Analysis of an interacting particle scheme for rare event estimation
Seminar Room 1, Newton Institute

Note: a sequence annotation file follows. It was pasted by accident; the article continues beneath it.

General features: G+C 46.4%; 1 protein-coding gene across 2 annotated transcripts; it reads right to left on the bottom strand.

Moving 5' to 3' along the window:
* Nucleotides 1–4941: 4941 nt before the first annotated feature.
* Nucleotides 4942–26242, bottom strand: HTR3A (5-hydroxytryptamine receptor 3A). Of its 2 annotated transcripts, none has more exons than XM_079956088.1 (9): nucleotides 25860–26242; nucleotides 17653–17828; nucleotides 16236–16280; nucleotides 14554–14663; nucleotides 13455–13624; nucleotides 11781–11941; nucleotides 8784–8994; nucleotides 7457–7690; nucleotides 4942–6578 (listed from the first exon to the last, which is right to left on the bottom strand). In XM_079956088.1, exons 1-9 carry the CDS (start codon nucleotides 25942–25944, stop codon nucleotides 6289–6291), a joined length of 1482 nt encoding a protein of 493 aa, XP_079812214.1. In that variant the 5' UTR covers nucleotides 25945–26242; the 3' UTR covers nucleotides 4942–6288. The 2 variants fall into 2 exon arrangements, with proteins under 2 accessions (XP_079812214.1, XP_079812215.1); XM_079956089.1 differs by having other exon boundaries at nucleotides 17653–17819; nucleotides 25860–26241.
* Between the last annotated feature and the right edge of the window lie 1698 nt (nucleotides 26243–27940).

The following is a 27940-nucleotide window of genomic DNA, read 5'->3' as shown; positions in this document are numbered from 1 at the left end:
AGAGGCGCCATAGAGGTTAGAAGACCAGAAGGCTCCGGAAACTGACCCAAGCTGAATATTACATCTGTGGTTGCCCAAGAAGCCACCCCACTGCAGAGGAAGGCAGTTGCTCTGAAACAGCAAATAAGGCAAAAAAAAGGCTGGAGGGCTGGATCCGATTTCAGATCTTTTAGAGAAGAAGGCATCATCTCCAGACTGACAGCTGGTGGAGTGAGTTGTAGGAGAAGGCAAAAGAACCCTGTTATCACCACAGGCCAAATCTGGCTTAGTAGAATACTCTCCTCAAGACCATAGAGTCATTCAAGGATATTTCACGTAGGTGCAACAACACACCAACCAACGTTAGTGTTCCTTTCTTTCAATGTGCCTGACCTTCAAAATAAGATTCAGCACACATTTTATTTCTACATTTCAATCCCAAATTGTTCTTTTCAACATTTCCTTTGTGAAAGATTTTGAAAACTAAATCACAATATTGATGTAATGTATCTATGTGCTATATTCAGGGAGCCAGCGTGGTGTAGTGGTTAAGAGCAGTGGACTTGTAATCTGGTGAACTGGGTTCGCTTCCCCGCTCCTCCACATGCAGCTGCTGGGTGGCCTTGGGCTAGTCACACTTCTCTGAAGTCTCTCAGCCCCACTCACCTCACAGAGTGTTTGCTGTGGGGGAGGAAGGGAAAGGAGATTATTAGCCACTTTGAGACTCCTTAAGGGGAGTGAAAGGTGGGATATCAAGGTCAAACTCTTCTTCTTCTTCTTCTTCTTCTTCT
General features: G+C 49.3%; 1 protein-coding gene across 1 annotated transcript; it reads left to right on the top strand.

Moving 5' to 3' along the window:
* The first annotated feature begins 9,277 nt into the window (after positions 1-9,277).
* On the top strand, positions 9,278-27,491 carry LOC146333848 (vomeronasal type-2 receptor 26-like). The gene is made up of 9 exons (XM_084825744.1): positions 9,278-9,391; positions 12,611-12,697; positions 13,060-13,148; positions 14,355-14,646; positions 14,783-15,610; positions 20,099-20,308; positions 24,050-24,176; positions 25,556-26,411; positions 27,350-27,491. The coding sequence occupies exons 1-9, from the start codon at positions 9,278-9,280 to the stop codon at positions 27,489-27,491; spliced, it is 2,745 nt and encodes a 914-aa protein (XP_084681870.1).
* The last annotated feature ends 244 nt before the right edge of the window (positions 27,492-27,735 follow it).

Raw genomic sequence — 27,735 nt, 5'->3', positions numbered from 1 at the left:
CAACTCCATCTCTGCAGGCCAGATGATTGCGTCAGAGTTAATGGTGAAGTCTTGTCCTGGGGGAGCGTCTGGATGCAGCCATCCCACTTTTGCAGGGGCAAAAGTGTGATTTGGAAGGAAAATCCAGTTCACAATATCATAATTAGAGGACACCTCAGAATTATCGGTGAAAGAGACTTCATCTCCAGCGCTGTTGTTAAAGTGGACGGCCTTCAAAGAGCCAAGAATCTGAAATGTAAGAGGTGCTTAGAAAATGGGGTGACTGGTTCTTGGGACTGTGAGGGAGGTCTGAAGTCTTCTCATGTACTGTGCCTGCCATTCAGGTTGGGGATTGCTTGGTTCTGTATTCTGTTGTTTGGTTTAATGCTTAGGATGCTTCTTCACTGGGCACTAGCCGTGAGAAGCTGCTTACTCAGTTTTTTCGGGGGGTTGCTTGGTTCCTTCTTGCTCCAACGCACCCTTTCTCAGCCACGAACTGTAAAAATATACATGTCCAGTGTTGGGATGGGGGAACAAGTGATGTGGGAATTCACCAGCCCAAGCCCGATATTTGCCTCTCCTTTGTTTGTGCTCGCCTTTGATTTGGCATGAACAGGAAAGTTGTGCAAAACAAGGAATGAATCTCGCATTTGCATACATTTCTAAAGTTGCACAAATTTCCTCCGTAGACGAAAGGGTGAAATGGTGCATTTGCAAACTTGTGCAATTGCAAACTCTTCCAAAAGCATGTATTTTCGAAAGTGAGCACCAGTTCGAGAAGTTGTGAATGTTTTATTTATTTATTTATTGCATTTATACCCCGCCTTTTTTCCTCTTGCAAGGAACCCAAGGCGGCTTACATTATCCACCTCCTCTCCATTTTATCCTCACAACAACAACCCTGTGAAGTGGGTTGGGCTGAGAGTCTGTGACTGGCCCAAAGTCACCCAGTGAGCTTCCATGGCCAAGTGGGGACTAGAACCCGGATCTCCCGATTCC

A number of schemes for Monte Carlo estimation of rare events are based on splitting particles when they reach certain thresholds. Among these is the interacting particle scheme introduced in  and also discussed at recent RESIM conferences. A feature of this approach that is considered attractive is that the total number of particles (and hence the total computational effort needed to generate a sample) is controlled. Although this scheme has been observed to perform well as the probability being estimated gets small, prior analysis has tended to focus on limits where the number of particles gets large with the probability held fixed. One reason is that all particles are statistically re-coupled at each threshold, and hence limits where the number of particles is fixed and the probability gets small are difficult to analyze. We introduce some new techniques for the large deviation analysis of such systems. Although the large deviation scaling for the probability of interest is what is known as a “small noise” large deviation limit, the analysis of interacting particles systems requires ideas from the large deviation theory for occupation measures of Markov chains.  P. Del Moral and J. Garnier. Genealogical particle analysis of rare events. Ann. Appl. Probab., 15:2496–2534, 2005.